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You can't Simonize the in-laws

A new survey shows that the nation's adoration for its automobiles is as potent as some of the engines that power them.

Of the 516 respondents to the unscientific study conducted by, 27 percent said they love their wheels more than their in-laws.

But in-laws aren't the only ones who are taking a backseat to cars. The survey found that 45 percent of the married respondents rated their vehicles the most important thing on a list that also included their spouses and children.

A third said they name their car, and 21 percent of men said they would spend their Saturday afternoons washing and waxing their vehicle.

A majority of women said they'd rather spend their Saturday afternoons with their spouses, compared to only 39 percent of men.

Reservations about retirement

If you're retiring at 65 and have designs on spending the rest of your life on a beach or a couch, you might want to come up with another plan.

A recent study of newly enrolled members of Scan, a Long Beach, Calif.-based non-for-profit health plan for senior citizens, found that non-working people 65 and older were at a 159 percent higher risk for ending up in a nursing home compared to those who continued to work.

"Activity may give you a better quality of life," said Dr. Timothy Schwab, Scan's chief medical information officer. "Staying active helps you stay healthy."

Scan is trying to determine which seniors are at risk for nursing homes admission and develop programs to prevent them from entering, he said

According to AARP, 13 percent of Americans 65 and older -- about 4.5 million people -- still work. Schwab predicts that number will rise as more take advantage of legislation passed last year that lets them draw full salaries without affecting their Social Security benefits.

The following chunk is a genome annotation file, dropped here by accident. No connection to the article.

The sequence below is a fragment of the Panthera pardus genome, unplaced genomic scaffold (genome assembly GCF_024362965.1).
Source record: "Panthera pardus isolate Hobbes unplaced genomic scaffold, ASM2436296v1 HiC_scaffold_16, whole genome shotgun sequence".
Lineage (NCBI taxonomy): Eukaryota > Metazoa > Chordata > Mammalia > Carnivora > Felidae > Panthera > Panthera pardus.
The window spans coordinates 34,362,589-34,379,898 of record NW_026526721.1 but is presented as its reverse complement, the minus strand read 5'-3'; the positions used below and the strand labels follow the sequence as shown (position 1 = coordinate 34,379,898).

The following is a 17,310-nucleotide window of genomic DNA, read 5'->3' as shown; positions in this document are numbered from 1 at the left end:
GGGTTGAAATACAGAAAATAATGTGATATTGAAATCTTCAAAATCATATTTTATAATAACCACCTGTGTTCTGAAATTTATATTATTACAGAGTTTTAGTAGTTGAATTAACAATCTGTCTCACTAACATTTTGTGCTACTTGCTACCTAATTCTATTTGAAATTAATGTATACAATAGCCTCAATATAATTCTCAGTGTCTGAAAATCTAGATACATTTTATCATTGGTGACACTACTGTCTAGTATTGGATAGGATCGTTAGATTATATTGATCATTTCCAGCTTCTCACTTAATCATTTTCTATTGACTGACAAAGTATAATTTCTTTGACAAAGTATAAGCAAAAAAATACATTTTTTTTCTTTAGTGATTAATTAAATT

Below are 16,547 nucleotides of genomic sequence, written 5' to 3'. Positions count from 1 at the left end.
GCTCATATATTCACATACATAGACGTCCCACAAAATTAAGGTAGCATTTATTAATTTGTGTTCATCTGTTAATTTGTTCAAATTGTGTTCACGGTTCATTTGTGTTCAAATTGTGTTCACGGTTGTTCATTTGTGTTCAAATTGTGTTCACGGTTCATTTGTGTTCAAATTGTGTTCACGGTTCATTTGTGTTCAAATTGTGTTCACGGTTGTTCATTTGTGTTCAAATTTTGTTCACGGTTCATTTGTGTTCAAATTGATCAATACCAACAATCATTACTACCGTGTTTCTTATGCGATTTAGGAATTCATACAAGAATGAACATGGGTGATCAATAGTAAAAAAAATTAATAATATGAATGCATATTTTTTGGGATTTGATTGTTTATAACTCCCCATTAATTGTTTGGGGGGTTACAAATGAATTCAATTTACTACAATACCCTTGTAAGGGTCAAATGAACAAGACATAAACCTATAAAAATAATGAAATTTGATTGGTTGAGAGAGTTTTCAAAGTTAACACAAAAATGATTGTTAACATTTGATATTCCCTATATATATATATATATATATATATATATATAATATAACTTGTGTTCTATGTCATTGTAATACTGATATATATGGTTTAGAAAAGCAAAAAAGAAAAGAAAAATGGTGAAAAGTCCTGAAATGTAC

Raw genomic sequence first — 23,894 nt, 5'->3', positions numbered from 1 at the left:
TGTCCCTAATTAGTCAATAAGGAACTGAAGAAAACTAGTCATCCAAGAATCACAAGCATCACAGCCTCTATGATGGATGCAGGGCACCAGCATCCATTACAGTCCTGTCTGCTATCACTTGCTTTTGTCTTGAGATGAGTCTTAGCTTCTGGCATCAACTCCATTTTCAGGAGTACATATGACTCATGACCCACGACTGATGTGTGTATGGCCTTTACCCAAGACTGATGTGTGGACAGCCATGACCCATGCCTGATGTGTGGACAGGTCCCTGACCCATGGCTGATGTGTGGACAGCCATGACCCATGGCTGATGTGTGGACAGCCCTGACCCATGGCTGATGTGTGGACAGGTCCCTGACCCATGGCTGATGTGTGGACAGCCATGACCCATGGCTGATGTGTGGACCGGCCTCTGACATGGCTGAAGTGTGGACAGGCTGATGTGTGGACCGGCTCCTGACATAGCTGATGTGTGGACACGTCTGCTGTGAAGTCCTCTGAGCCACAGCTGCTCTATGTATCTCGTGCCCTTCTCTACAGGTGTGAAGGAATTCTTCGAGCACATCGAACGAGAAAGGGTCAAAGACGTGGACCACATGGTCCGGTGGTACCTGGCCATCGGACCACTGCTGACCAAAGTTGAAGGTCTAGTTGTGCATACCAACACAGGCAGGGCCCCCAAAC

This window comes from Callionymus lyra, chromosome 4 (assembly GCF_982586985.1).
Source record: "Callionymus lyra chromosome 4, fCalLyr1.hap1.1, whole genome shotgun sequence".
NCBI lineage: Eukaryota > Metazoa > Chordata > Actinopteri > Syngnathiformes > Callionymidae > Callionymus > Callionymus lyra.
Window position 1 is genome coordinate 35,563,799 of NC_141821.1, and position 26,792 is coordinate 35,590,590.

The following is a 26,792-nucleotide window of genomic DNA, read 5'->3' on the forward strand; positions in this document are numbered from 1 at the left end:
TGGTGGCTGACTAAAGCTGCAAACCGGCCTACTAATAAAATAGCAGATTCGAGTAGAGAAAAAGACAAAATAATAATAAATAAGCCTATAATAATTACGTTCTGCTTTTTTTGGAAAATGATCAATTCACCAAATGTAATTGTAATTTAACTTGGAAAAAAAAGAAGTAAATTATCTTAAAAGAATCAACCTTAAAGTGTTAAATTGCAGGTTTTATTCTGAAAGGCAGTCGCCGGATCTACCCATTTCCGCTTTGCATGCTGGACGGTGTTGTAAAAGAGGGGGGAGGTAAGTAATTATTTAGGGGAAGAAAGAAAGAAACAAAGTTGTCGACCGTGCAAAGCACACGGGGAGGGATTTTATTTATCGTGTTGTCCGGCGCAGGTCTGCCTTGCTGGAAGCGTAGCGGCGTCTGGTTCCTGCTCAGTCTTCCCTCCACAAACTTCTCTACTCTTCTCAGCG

Gotham apartment: $787,708

The average cost of a Manhattan apartment was little changed in the fourth quarter as consumers shrugged off a slumping stock market and took advantage of falling mortgage rates, according to a new study.

The average price stood at $787,708, compared to $789,225 in the prior quarter, concluded a report from residential brokerage firm Douglas Elliman, prepared by appraisal firm Miller Samuel Inc.

Based on the report, housing prices appear to have leveled off after a 7.7 percent decline in the third quarter. Real estate officials were concerned job cuts at Internet companies and a 39 percent drop in the Nasdaq Composite Index would cut into the city's housing market.

Be polite on corporate pole

Improving business etiquette not only helps you interact better with co-workers and clients, but may speed your climb up the corporate pole, says Marjorie Brody, a motivational speaker on career enhancement and corporate etiquette from Jenkintown, Pa.

Brody offers 10 suggestions for behaving in a more genteel manner around the office and improving workplace courtesy.

She advocates smiling and greeting co-workers, replacing the toner or fixing paper jams in the copier, responding to all written correspondence within 48 hours, leaving concise voicemail messages, mastering table manners and learning what constitutes good small talk.

Steer clear of discussions of health, personal tragedies, gossip, dirty jokes, politics and religion. Brody's list of safe subjects includes the weather, traffic, travel, hobbies, pets, sports, children and books.

Other verboten behavior: using slang, foul language and jargon on the job.

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